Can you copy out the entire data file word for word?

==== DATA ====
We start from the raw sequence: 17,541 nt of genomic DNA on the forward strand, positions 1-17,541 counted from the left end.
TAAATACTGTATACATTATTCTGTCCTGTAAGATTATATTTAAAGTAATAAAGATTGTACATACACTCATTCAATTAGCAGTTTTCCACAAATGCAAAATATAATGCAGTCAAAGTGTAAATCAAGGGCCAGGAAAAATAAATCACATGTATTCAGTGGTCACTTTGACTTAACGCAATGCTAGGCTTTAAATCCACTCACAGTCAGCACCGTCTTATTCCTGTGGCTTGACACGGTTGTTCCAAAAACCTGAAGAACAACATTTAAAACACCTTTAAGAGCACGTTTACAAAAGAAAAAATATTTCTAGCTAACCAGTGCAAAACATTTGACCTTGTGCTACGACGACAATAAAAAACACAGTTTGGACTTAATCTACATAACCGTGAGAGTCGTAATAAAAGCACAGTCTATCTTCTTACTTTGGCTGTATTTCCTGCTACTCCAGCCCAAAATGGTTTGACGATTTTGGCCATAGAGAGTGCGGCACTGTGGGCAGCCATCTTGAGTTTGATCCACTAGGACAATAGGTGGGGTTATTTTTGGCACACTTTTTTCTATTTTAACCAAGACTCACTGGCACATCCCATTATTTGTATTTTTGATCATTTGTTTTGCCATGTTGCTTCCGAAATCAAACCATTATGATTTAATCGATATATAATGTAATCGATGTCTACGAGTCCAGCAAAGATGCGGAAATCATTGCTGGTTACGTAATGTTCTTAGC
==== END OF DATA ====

We start from the raw sequence: 17,541 nt of genomic DNA on the forward strand, positions 1-17,541 counted from the left end.
TAAATACTGTATACATTATTCTGTCCTGTAAGATTATATTTAAAGTAATAAAGATTGTACATACACTCATTCAATTAGCAGTTTTCCACAAATGCAAAATATAATGCAGTCAAAGTGTAAATCAAGGGCCAGGAAAAATAAATCACATGTATTCAGTGGTCACTTTGACTTAACGCAATGCTAGGCTTTAAATCCACTCACAGTCAGCACCGTCTTATTCCTGTGGCTTGACACGGTTGTTCCAAAAACCTGAAGAACAACATTTAAAACACCTTTAAGAGCACGTTTACAAAAGAAAAAATATTTCTAGCTAACCAGTGCAAAACATTTGACCTTGTGCTACGACGACAATAAAAAACACAGTTTGGACTTAATCTACATAACCGTGAGAGTCGTAATAAAAGCACAGTCTATCTTCTTACTTTGGCTGTATTTCCTGCTACTCCAGCCCAAAATGGTTTGACGATTTTGGCCATAGAGAGTGCGGCACTGTGGGCAGCCATCTTGAGTTTGATCCACTAGGACAATAGGTGGGGTTATTTTTGGCACACTTTTTTCTATTTTAACCAAGACTCACTGGCACATCCCATTATTTGTATTTTTGATCATTTGTTTTGCCATGTTGCTTCCGAAATCAAACCATTATGATTTAATCGATATATAATGTAATCGATGTCTACGAGTCCAGCAAAGATGCGGAAATCATTGCTGGTTACGTAATGTTCTTAGC